My mother cursed me.
She pointed at me, summoned all her strength, and hurled the most heinous words she could summon straight into my little five-year-old eyes…
“I hope you have a child JUST LIKE YOU!!!”
At the particular moment her words were spawned by extreme frustration. It seems I had made just the tiniest of messes. We were on an unendurably long road trip to Grandma’s house for Christmas. After squabbling had finally become boring I had taken it upon myself to entertain my three-year-old brother. While playing tug-of-war with my favorite baby doll we had ripped one of the seams connecting the plastic arm to the pillow body. I discovered the styrofoam stuffing inside made perfect ‘snow’. My brother was mesmerized as I made a winter wonderland out of the back seat of our pinto green station wagon.
I really hadn’t done anything wrong, so she really couldn’t punish me. She had, after all, indulged in the moment of peaceful respite from the squabbling, putting off checking on us for fear she would re-induce the whining. And it wasn’t my fault that mid-seventies style dictated that she should be wearing cranberry polyester from head to toe. It wasn’t my fault that the ‘snow’ I created carried just enough static to stick to polyester, making her clean-up efforts a maddening impossibility. Every time she wiped her hand over the seat, it simply jumped to her way stylin’ jumpsuit and stuck there. She’d brush her hands down her pant legs and it would just jump to another spot.
Shaking with madness and frustration she tried desperately to keep the swear words in. Instead she raised her cranberry clad arm and hurled her curse at me.
My father focused intently on the gas meter on the other side of the car. He tried desperately to hold in the roaring belly laugh, but even my wide fear stricken eyes could detect the telltale shake of his shoulders.
Over the years I’m afraid her frustration revisited her again and again. I had a habit of rearranging furniture, causing many a stubbed toe and bruised shinbone. I was a bit of an arts and crafts fanatic who was constantly swiping her ‘trash’ to create proud creations for the fridge or her desk at work. As a teenager I perfected the dry, sarcastic sense of humor I inherited and turned it against her time and time again. And I’m ashamed to say I took the disgusted-sigh-eye-roll to new heights. She took it all in stride. And when I pushed beyond the limits she simply swallowed her pain and renewed her curse.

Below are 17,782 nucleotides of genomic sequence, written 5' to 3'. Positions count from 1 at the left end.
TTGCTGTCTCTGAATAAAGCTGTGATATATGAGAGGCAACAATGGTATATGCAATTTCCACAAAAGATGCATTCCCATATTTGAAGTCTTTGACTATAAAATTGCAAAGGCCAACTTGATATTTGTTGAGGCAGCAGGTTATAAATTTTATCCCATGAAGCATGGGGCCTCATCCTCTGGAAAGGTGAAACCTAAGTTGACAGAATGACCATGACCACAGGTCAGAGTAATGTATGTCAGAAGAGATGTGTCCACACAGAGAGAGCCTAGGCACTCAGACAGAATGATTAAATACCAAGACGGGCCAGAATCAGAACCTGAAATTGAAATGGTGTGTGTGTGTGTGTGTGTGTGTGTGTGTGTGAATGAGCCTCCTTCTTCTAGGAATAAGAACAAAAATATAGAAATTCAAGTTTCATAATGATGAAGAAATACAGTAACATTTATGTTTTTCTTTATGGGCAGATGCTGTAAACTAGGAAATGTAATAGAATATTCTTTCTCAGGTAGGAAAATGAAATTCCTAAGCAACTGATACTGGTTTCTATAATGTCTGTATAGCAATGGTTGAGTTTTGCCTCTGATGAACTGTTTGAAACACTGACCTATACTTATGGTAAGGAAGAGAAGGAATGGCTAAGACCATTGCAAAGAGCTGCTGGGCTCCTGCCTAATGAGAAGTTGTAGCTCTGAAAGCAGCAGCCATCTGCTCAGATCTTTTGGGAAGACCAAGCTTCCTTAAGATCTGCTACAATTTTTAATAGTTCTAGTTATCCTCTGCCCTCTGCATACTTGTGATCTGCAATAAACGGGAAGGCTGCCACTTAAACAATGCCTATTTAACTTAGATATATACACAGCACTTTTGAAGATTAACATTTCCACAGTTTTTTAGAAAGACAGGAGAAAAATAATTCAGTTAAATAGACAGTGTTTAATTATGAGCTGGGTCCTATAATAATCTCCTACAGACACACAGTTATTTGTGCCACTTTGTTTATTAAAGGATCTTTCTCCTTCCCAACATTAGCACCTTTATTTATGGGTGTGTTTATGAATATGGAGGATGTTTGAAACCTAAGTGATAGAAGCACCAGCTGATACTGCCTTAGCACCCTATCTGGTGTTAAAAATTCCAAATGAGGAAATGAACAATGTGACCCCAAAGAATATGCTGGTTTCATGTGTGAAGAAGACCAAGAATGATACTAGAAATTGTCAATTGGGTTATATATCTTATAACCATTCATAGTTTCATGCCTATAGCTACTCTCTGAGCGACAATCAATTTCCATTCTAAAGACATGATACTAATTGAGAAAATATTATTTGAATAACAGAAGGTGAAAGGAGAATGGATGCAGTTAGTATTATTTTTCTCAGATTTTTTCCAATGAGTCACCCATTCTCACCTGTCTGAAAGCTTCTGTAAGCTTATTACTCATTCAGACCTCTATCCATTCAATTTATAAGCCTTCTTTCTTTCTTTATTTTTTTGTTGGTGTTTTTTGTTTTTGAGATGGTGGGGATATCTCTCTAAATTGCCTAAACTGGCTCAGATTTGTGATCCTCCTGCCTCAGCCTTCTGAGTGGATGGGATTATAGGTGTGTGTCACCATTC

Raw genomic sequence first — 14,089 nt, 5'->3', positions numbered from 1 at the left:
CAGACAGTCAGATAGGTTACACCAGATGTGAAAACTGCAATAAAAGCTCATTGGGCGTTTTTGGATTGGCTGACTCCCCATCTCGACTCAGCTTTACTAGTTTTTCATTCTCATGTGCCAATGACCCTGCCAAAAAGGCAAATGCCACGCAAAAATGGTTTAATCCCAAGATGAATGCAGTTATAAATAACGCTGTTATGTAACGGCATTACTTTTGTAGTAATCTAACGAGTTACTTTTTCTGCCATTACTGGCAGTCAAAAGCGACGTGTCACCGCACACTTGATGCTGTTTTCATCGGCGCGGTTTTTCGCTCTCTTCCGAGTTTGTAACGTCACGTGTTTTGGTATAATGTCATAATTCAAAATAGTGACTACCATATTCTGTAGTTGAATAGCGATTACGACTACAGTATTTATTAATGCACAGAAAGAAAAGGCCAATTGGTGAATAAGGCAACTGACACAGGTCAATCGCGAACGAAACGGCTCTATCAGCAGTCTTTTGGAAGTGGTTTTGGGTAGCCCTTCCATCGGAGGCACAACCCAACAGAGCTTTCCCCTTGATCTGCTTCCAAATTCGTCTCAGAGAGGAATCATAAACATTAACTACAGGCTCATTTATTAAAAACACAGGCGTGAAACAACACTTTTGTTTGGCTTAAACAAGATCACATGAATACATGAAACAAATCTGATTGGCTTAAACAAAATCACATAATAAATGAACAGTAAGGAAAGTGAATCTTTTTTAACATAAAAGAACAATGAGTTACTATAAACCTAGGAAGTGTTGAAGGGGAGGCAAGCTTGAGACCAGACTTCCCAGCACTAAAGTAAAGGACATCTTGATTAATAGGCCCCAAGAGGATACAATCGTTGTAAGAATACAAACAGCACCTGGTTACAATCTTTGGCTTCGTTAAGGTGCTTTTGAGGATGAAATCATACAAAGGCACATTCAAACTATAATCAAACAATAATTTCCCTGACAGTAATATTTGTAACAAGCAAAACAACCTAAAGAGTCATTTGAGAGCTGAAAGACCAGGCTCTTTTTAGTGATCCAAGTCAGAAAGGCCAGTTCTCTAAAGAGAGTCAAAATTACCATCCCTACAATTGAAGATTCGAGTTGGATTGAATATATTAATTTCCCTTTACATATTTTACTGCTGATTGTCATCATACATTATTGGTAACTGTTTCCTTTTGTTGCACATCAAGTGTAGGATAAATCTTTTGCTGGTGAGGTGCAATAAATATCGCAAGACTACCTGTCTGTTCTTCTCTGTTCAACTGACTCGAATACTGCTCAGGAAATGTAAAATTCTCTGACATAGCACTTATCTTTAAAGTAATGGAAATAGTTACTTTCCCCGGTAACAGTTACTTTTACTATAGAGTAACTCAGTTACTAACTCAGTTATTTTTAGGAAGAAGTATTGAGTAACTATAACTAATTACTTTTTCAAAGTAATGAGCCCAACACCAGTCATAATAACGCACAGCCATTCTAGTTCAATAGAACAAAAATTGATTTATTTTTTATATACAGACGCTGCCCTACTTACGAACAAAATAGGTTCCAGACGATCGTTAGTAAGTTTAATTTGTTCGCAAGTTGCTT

Nine years ago I gave birth to a precious baby girl. For the cameras my mother beamed like a good grandmother should. She cooed and snuggled, offered advice and provided relief. And when she thought nobody was looking she smiled the sly smile of one who knows vengeance is near.
Yesterday was her day.
Busy and stressed I had shooed the kids away to the playroom so I could cook dinner. The sauce was boiling, the phone was ringing, the clock was ticking. The last thing I had time to do was to go poke a stick in the bees’ nest of children that I knew was waiting for me upstairs. I operated on the principle favored by all busy-beyond-belief mothers: If it ain’t broke, don’t fix it. If someone is bleeding they will scream loud enough for me to hear. Otherwise, they can’t be doing anything I can’t clean up later.
I realized my mistake as soon as the youngest drifted in for a before dinner snack.
“What’s that in your hair, baby?”
“Snow, Mommy! It look like snow!”
In that instant I knew. The words of my exasperated mother echoed in my ears. The sauce was forgotten and the phone dropped as I rushed upstairs to survey the damage. There I discovered my snowy almost-five-year old, beaming with pride as she surveyed her winter wonderland creation. Apparently styrofoam has developed a whole new generation of stuffing, too fine for even my expensive designer vacuum to successfully suck up.
I did the only thing I could do. I took a deep breath, pointed my sauce-splashed finger, and passed the curse down to the next generation. Then I cleaned up the mess as best I could so Mother would never know how painfully successful she had been. I just couldn’t face knowing the smug satisfaction plastered all over her face was spawned by my misery. Even if I had come by it honestly.
“A gender-equal society would be one where the word ‘gender’ does not exist: where everyone can be themselves.”*
I’ve always been aware of gender conditioning and actively tried to combat any lingering prejudices or stereotypes in my own parenting, even down to encouraging dolls with my boys when they were little. It’s great to read people writing about gender issues they’re experiencing with their kids. For too long these subjects have been discouraged or silenced. I’d love to publish some more creative writing on this topic, especially if you are struggling with a child who actively tries to move away from gender normative preferences. A society where everyone can be themselves – thanks Gloria for those aspirational words.
* Gloria Steinem